Photographer Captures One of the Last Surviving Female Eagle Hunters of Mongolia

There is a small group of indigenous people in Mongolia, who still preserve ancient traditions and are probably the last out there who still practice the art of eagle hunting. Falconry is the art of training eagles for hunting small animals, such as foxes and it is a skill that was transmitted from fathers to sons.
Leo Thomas is a German photographer, who visited the Altai region in Western Mongolia and documented the lives of this group. From the remaining 300 eagle keepers out there, Thomas was lucky enough to meet a very special female eagle huntress named Zamabol. Statistics show that only 1 out of 10 eagle hunters are female and Zamabol comes from a Kazakh family, who practices her passion on weekends and studies on weekdays.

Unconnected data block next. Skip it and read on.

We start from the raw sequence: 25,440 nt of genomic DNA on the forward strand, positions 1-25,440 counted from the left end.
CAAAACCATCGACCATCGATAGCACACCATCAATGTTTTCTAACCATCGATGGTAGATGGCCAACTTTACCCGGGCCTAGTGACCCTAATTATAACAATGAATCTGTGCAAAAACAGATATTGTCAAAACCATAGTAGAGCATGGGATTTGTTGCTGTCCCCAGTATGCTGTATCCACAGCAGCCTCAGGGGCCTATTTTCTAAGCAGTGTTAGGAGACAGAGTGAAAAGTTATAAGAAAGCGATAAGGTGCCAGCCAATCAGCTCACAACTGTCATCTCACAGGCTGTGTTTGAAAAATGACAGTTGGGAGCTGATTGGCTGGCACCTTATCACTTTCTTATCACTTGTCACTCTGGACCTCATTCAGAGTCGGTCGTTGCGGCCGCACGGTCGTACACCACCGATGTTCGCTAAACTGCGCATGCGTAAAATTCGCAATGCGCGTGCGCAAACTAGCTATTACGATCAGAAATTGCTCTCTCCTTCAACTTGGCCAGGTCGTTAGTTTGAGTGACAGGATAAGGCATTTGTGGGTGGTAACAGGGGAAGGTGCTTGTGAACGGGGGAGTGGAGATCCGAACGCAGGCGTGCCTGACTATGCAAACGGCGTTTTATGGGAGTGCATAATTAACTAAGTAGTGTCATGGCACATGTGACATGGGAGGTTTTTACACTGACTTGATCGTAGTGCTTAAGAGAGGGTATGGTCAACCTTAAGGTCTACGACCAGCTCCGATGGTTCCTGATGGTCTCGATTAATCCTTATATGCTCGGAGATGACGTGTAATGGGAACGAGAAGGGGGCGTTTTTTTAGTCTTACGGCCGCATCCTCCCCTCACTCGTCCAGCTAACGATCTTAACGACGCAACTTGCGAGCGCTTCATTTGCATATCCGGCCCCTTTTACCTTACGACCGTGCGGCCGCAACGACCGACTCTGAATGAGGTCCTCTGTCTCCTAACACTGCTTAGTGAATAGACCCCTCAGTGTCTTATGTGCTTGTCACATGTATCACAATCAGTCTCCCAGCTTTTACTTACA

Zamabol trains with her brother Barzabai and Thomas had the opportunity to spend some time with them while in action and document the fascinating life of eagle hunters.
The pictures of the siblings riding on horsebacks, dressed in traditional garments, and maintaining a special connection with their eagles truly speak for themselves.



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